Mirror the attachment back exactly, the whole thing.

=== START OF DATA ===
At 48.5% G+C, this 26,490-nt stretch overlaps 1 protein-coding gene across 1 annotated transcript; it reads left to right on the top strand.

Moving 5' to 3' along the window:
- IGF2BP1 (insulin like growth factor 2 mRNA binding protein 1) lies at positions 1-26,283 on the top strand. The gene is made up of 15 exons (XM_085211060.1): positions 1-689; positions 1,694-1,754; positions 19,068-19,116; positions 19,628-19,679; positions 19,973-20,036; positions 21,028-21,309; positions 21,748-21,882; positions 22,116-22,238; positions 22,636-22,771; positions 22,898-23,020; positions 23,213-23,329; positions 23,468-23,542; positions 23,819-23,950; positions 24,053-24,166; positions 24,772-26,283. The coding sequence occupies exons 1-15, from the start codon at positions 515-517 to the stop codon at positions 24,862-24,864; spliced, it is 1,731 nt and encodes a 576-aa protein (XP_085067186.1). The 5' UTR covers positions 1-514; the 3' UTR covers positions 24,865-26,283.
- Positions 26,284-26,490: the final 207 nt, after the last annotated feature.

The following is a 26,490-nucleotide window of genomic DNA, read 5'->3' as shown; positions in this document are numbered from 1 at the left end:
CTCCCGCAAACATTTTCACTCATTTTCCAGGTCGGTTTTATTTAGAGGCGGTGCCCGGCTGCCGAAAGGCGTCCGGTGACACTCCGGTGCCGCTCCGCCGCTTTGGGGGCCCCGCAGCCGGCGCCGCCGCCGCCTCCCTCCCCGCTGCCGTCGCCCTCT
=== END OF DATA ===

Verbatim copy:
At 48.5% G+C, this 26,490-nt stretch overlaps 1 protein-coding gene across 1 annotated transcript; it reads left to right on the top strand.

Moving 5' to 3' along the window:
- IGF2BP1 (insulin like growth factor 2 mRNA binding protein 1) lies at positions 1-26,283 on the top strand. The gene is made up of 15 exons (XM_085211060.1): positions 1-689; positions 1,694-1,754; positions 19,068-19,116; positions 19,628-19,679; positions 19,973-20,036; positions 21,028-21,309; positions 21,748-21,882; positions 22,116-22,238; positions 22,636-22,771; positions 22,898-23,020; positions 23,213-23,329; positions 23,468-23,542; positions 23,819-23,950; positions 24,053-24,166; positions 24,772-26,283. The coding sequence occupies exons 1-15, from the start codon at positions 515-517 to the stop codon at positions 24,862-24,864; spliced, it is 1,731 nt and encodes a 576-aa protein (XP_085067186.1). The 5' UTR covers positions 1-514; the 3' UTR covers positions 24,865-26,283.
- Positions 26,284-26,490: the final 207 nt, after the last annotated feature.

The following is a 26,490-nucleotide window of genomic DNA, read 5'->3' as shown; positions in this document are numbered from 1 at the left end:
CTCCCGCAAACATTTTCACTCATTTTCCAGGTCGGTTTTATTTAGAGGCGGTGCCCGGCTGCCGAAAGGCGTCCGGTGACACTCCGGTGCCGCTCCGCCGCTTTGGGGGCCCCGCAGCCGGCGCCGCCGCCGCCTCCCTCCCCGCTGCCGTCGCCCTCT